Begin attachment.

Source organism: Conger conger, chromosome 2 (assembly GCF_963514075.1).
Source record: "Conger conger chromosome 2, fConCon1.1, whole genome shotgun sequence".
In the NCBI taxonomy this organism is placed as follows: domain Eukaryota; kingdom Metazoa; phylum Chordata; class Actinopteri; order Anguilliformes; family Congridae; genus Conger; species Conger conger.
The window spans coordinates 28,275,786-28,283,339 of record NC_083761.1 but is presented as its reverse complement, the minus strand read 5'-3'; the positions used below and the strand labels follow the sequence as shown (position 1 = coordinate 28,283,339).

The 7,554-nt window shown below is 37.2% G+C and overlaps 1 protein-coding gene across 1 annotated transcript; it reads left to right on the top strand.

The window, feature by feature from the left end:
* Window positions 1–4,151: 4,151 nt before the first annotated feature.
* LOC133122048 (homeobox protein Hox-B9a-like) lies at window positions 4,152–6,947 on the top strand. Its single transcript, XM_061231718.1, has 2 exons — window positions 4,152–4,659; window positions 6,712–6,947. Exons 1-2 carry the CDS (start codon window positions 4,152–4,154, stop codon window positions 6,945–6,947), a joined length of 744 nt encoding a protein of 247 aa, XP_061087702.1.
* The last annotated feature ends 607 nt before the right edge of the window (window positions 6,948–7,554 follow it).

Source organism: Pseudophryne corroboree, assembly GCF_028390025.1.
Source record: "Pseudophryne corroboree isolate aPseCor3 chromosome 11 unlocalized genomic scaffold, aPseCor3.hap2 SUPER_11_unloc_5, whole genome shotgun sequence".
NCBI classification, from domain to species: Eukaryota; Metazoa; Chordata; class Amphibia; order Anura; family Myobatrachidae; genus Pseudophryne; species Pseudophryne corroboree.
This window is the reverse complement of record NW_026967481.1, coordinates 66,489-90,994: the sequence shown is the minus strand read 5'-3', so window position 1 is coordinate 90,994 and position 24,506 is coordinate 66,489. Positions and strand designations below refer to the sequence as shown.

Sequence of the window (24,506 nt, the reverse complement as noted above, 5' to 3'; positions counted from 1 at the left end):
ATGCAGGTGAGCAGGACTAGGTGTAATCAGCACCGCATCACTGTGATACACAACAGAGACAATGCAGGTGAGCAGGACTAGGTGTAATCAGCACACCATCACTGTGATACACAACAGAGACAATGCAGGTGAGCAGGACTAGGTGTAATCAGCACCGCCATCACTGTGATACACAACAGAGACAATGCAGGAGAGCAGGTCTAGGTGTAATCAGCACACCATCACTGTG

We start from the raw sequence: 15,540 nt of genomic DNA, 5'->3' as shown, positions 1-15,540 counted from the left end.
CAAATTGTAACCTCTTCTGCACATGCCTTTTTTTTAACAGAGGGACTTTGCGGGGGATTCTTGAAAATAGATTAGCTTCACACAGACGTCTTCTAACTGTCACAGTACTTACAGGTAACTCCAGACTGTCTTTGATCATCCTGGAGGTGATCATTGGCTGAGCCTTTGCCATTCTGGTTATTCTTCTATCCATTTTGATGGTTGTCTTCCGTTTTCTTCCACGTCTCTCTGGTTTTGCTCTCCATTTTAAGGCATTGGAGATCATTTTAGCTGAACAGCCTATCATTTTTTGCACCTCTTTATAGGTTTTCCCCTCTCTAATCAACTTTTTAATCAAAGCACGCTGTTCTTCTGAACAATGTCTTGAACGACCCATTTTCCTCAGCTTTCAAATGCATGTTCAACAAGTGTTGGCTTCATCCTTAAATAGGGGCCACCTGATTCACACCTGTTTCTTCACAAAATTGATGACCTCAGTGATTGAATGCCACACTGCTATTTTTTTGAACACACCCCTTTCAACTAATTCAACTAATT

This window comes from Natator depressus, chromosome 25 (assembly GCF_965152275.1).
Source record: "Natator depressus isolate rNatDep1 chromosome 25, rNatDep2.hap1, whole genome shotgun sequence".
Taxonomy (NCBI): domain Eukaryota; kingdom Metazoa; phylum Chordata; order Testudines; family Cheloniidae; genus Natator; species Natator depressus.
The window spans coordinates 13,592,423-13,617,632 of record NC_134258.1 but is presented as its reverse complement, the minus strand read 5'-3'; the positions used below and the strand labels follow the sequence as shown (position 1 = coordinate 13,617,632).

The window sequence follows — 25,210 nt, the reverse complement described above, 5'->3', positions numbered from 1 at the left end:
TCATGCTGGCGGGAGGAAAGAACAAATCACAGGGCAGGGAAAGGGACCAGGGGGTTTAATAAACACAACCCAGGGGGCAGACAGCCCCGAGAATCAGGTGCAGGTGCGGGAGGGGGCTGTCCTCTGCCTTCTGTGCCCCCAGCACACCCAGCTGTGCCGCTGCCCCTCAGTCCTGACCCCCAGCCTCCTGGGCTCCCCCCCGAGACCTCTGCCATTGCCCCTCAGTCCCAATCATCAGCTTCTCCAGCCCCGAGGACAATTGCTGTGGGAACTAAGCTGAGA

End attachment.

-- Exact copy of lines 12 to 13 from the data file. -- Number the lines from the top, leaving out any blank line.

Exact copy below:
NCBI classification, from domain to species: Eukaryota; Metazoa; Chordata; class Amphibia; order Anura; family Myobatrachidae; genus Pseudophryne; species Pseudophryne corroboree.
This window is the reverse complement of record NW_026967481.1, coordinates 66,489-90,994: the sequence shown is the minus strand read 5'-3', so window position 1 is coordinate 90,994 and position 24,506 is coordinate 66,489. Positions and strand designations below refer to the sequence as shown.